Tag Archives: house of David

Visualizing Isaiah 7: the house of David

The historical setting for Isaiah 7 concerns the efforts of Syria (Aram) and Israel (Ephraim, the northern kingdom) to form an alliance to attack king Ahaz of Judah (cf. 2 Kings 15:37). Some refer to this as the Syro-Ephraimite coalition against Judah.

The southern kingdom over which Ahaz ruled is referred to as the “house of David” twice in this chapter (7:2,13), and again in Isaiah 22:22.

In the days of Ahaz the son of Jotham, son of Uzziah, king of Judah, Rezin the king of Syria and Pekah the son of Remaliah the king of Israel came up to Jerusalem to wage war against it, but could not yet mount an attack against it. When the house of David was told, “Syria is in league with Ephraim,” the heart of Ahaz and the heart of his people shook as the trees of the forest shake before the wind. (Isaiah 7:1-2 ESV)

This chapter clearly mentions three distinct nations or governments – Syria, Israel, and Judah (the house of David). According to the Bible, the throne of David was established forever (2 Samuel 7:11-15). Christians understand that Jesus Christ is the final fulfillment of that promise (Luke 1:31-32; Acts 2:25-36).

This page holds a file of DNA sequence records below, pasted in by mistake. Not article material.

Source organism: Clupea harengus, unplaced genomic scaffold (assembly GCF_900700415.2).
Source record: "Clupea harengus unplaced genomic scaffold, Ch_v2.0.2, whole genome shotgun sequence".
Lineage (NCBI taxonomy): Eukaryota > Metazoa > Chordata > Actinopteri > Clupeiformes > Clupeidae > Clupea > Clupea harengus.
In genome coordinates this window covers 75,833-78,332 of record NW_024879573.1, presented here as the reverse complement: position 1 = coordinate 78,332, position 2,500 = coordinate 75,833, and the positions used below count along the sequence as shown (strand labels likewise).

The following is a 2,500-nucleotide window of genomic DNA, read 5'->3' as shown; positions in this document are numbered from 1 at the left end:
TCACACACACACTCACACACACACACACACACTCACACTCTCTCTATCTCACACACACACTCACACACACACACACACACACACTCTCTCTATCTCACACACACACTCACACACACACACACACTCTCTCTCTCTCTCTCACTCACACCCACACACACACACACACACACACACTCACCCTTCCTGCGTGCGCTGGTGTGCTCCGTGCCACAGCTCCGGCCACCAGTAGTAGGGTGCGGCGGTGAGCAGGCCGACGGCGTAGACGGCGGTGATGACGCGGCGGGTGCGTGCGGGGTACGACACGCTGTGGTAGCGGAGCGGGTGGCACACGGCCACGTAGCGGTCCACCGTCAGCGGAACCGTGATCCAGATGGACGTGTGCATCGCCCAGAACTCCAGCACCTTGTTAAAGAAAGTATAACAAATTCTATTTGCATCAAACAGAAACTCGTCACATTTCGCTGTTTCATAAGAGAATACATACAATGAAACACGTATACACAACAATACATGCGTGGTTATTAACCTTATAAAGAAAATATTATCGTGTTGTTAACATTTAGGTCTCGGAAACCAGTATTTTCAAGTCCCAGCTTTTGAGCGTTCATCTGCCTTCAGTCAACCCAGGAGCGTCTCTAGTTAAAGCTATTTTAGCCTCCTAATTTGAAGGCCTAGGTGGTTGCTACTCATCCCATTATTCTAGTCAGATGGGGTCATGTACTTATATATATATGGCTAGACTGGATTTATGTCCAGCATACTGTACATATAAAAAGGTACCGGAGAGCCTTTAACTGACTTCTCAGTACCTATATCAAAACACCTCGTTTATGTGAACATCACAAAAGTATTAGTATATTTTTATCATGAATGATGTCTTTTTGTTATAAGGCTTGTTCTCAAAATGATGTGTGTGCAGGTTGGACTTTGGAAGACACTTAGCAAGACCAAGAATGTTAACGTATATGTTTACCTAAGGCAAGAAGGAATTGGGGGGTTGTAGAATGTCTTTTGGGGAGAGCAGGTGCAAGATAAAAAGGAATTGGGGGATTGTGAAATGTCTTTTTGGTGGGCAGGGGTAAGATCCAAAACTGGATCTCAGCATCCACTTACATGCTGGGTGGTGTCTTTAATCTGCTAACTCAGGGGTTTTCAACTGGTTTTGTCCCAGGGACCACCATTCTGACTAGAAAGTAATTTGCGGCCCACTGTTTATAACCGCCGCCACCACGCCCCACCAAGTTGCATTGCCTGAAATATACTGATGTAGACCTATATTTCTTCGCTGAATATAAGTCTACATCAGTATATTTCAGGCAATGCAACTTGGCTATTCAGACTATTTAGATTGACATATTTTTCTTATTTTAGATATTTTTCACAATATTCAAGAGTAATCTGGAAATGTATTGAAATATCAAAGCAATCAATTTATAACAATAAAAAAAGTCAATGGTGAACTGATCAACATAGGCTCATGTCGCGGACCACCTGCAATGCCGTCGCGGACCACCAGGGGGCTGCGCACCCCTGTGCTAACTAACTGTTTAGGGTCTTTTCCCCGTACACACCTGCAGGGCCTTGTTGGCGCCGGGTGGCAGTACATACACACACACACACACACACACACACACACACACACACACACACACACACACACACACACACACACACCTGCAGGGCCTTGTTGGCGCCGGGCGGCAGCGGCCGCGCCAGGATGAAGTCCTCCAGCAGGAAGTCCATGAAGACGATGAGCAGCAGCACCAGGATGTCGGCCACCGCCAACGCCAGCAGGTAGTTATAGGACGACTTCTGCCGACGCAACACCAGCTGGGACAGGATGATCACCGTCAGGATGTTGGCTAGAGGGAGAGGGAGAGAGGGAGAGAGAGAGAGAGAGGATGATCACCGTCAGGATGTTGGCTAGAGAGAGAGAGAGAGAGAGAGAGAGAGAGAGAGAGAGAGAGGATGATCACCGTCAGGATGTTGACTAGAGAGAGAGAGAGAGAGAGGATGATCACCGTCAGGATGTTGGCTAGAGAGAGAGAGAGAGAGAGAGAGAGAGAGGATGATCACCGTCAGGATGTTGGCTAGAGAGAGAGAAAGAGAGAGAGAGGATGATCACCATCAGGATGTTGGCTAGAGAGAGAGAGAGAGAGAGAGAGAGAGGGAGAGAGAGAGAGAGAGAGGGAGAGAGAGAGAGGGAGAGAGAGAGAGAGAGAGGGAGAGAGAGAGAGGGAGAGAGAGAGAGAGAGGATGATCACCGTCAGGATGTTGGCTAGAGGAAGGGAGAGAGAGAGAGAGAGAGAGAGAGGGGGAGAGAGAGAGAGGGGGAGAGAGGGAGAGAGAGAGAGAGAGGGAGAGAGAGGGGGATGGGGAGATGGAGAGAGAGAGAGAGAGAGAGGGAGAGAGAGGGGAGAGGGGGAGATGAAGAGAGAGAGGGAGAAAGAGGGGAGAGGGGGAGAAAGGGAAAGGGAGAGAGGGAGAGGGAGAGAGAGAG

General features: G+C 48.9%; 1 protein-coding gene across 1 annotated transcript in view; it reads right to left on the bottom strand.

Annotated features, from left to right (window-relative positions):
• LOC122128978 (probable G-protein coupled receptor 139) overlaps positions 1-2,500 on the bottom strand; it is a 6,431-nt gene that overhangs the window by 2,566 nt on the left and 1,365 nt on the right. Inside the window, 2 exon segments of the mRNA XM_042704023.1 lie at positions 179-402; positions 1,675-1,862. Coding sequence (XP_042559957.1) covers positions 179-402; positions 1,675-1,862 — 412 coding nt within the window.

Three fragments of an Aramic inscription were found at Tel Dan in 1993/1994 mentioning the king of Israel, the “house of David” and the Aramean (Syrian) god of storms and warfare, Hadad. You may recall that some of the Syrian kings were named after Hadad (e.g., Ben-Hadad, 1 Kings 15:18). This document probably refers to a different historical setting, but the kingdoms are the same: Israel, Syria, and Judah (house of David). Because all of the kings of Judah from David to the carrying away into Babylon are of the family of David, It is appropriate to refer to the house of David as the Davidic dynasty.

The Tel Dan inscription is displayed in the Israel Museum in Jerusalem.

The Tel Dan inscription displayed in the Israel Museum. Photo by Ferrell Jenkins.

The Tel Dan inscription displayed in the Israel Museum. The term “houseofdavid”, written right to left, is highlighted in white. Photo by Ferrell Jenkins.